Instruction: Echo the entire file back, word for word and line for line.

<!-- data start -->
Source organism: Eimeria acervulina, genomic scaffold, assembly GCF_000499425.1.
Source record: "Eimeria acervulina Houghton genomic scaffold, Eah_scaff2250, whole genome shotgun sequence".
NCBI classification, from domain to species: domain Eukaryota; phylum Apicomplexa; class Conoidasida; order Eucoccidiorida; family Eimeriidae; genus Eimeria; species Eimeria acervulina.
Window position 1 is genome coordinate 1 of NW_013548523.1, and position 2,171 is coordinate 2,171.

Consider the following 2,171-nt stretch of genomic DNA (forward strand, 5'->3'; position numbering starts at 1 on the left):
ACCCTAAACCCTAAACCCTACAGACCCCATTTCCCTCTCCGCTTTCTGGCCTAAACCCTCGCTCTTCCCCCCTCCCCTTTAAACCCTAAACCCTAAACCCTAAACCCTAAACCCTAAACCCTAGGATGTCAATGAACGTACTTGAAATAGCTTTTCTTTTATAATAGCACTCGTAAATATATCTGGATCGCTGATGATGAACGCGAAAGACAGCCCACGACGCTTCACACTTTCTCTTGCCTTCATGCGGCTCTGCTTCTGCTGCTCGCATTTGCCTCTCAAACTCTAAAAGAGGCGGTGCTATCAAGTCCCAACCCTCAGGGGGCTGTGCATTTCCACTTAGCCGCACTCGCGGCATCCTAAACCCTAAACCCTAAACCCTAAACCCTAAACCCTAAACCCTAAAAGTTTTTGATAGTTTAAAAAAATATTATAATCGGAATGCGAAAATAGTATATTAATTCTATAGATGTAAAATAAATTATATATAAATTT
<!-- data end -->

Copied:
Source organism: Eimeria acervulina, genomic scaffold, assembly GCF_000499425.1.
Source record: "Eimeria acervulina Houghton genomic scaffold, Eah_scaff2250, whole genome shotgun sequence".
NCBI classification, from domain to species: domain Eukaryota; phylum Apicomplexa; class Conoidasida; order Eucoccidiorida; family Eimeriidae; genus Eimeria; species Eimeria acervulina.
Window position 1 is genome coordinate 1 of NW_013548523.1, and position 2,171 is coordinate 2,171.

Consider the following 2,171-nt stretch of genomic DNA (forward strand, 5'->3'; position numbering starts at 1 on the left):
ACCCTAAACCCTAAACCCTACAGACCCCATTTCCCTCTCCGCTTTCTGGCCTAAACCCTCGCTCTTCCCCCCTCCCCTTTAAACCCTAAACCCTAAACCCTAAACCCTAAACCCTAAACCCTAGGATGTCAATGAACGTACTTGAAATAGCTTTTCTTTTATAATAGCACTCGTAAATATATCTGGATCGCTGATGATGAACGCGAAAGACAGCCCACGACGCTTCACACTTTCTCTTGCCTTCATGCGGCTCTGCTTCTGCTGCTCGCATTTGCCTCTCAAACTCTAAAAGAGGCGGTGCTATCAAGTCCCAACCCTCAGGGGGCTGTGCATTTCCACTTAGCCGCACTCGCGGCATCCTAAACCCTAAACCCTAAACCCTAAACCCTAAACCCTAAACCCTAAAAGTTTTTGATAGTTTAAAAAAATATTATAATCGGAATGCGAAAATAGTATATTAATTCTATAGATGTAAAATAAATTATATATAAATTT